For several decades now, the Public Provident Fund (PPF) has remained a popular investment alternative for lakhs of investors. Both the conservative investors as well those with aggressive risk profile have opted to invest through PPF primarily on account of these three reasons – Sovereign guarantee on the principal invested and interest earned, tax free nature of interest income and the tax benefit on the principal invested.
However, before you consider investing in PPF, here are a few facts to know.
There may be four different ways for a PPF account to turn irregular.
Firstly, according to the PPF rules, one is not allowed to open more than one account in one’s own name. The second account, whenever comes to the notice of the post office, will be termed as irregular account and has to be merged with the original account. However, as a parent, one can open another PPF account in the name of the minor child.
Secondly, deposits in excess of Rs 1.5 lakh will make the contributions irregular and will be refunded back without interest. Make sure that even the total contribution in the self and minor child’s name does not cross the maximum limit of Rs 1.5 lakh in one financial year.
Thirdly, during the extension period ( after maturity of 15 years), if you keep depositing fresh contributions without intimating the post office, any such contributions will be treated as irregular contributions and will be refunded without interest.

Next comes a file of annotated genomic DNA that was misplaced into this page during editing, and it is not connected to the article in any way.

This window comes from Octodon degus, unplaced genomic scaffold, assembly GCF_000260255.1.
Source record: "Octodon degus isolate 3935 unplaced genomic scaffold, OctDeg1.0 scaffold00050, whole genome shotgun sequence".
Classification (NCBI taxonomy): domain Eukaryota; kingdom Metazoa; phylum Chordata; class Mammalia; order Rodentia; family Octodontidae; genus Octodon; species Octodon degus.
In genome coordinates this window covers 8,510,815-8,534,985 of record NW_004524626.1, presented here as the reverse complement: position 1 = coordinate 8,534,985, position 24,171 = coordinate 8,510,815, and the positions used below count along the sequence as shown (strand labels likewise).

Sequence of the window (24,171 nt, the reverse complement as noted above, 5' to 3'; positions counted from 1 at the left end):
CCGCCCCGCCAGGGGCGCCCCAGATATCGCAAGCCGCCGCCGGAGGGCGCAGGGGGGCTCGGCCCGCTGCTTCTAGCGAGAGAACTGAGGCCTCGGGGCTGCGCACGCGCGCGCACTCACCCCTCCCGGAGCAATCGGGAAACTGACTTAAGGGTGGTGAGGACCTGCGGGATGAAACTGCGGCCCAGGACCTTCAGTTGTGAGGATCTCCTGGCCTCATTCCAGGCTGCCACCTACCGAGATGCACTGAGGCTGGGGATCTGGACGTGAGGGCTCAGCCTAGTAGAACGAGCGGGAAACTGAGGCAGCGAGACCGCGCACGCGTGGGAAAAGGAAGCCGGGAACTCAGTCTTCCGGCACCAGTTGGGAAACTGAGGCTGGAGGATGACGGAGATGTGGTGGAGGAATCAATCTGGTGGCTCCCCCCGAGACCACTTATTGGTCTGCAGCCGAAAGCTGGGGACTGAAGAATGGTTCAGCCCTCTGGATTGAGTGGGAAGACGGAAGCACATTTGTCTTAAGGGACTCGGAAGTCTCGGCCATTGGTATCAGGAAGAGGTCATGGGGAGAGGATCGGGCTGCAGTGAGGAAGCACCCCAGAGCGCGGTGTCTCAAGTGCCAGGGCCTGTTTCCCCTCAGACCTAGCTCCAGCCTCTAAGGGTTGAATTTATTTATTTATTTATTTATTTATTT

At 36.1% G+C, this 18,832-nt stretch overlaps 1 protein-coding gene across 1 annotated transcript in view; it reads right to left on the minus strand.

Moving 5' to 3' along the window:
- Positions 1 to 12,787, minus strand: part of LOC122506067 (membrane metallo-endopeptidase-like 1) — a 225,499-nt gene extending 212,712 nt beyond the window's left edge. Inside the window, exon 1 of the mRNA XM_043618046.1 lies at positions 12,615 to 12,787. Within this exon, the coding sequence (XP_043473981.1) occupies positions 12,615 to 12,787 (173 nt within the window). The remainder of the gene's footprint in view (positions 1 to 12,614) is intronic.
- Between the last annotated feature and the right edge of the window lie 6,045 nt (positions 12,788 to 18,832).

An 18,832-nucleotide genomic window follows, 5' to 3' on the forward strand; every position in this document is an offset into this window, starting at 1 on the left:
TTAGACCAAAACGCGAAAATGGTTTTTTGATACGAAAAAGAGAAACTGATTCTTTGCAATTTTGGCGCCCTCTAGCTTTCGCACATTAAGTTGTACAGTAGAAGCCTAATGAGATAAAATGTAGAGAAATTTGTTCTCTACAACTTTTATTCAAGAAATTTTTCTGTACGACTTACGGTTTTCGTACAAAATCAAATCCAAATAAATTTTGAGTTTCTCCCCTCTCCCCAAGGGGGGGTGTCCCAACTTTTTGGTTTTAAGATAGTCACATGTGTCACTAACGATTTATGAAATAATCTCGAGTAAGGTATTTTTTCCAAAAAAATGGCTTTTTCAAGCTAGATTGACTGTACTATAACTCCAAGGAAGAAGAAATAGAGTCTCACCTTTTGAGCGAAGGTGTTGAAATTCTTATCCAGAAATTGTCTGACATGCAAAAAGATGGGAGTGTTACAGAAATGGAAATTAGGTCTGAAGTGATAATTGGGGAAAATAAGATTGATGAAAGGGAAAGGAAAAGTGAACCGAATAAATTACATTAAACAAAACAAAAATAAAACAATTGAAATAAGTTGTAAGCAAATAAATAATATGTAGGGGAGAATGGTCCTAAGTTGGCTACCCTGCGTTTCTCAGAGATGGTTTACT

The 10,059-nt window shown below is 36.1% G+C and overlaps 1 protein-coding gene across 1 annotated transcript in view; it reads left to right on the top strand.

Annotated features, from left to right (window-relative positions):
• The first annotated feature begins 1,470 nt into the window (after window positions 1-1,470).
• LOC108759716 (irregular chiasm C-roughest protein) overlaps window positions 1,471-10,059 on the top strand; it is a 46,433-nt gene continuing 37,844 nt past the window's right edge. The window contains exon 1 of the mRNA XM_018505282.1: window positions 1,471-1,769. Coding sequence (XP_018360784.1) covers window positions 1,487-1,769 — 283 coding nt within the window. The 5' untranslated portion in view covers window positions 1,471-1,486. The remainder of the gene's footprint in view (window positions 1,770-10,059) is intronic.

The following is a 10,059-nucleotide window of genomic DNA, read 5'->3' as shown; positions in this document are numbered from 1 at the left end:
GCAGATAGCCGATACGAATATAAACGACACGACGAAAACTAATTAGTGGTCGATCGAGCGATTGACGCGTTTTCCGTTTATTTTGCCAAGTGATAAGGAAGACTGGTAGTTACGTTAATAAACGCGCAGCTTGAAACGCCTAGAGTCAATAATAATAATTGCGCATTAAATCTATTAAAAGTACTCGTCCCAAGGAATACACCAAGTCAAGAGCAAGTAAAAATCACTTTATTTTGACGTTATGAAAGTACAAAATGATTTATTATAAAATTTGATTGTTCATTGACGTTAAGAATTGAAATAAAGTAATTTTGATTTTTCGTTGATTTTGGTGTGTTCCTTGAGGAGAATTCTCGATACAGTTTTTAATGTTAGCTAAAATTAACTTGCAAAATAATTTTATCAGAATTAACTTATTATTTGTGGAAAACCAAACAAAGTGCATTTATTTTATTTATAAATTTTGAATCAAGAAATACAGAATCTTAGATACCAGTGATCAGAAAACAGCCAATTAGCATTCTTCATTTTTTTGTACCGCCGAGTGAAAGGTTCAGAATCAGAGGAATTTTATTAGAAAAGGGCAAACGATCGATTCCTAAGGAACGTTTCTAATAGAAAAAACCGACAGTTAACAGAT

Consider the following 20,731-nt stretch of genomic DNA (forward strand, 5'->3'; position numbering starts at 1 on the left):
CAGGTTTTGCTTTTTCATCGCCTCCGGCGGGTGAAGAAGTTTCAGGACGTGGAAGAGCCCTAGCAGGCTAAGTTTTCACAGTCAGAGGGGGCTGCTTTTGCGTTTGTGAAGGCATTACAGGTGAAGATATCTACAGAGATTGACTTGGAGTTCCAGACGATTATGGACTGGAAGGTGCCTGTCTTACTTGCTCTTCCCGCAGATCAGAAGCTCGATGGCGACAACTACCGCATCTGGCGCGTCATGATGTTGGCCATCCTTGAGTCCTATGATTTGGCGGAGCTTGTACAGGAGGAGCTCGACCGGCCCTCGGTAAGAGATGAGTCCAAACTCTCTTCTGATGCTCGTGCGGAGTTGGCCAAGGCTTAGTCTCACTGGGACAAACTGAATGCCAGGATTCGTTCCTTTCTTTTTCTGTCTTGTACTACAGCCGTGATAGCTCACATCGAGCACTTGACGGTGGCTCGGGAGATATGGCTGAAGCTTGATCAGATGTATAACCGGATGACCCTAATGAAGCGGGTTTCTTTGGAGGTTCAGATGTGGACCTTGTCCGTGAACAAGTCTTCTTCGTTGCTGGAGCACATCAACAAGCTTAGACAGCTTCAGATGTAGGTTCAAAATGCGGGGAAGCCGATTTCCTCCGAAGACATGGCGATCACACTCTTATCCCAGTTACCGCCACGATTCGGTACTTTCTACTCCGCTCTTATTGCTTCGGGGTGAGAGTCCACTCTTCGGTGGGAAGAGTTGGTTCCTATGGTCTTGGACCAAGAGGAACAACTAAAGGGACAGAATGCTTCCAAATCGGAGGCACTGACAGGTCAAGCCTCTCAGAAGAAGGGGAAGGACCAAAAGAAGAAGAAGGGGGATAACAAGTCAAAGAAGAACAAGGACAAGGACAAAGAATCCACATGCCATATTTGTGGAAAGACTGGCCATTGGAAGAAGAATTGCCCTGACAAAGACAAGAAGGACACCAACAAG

Lastly, PPF account does not allow any provision for joint holdings and only nomination is allowed. This is true, even if the account is in the name of a minor child.
PPF for several decades had only allowed taking partial withdrawals and taking a loan depending on the balance in the account. In 2016, rules were amended and premature closure of PPF accounts was made possible by allowing premature closure of the PPF account anytime after five years of the opening of the account, in extreme circumstances like life threatening disease treatment of the account holder, spouse or dependent children or parents or for children’s’ higher education. However, such premature closure of PPF accounts shall be subject to deduction of such amount which shall be equivalent to one percent less interest on the interest rates as applicable from time to time.
PPF is a 15-year scheme and as a PPF account holder, one needs to contribute at least Rs 500 every financial year to keep it active, else the account becomes inactive and is treated as a discontinued account. The balance, however, continues to earn interest and is available only at the maturity. All the facilities of partial withdrawals, loans or the full exit ( on account of medical, education needs) of the account get restricted unless the account is revived. To renew or revive the PPF account, one needs to pay a penalty of Rs 50 for each non-contributory year, Rs 500 for as arrears for each non-contributory year and Rs 500 for the year in which the account is being revived.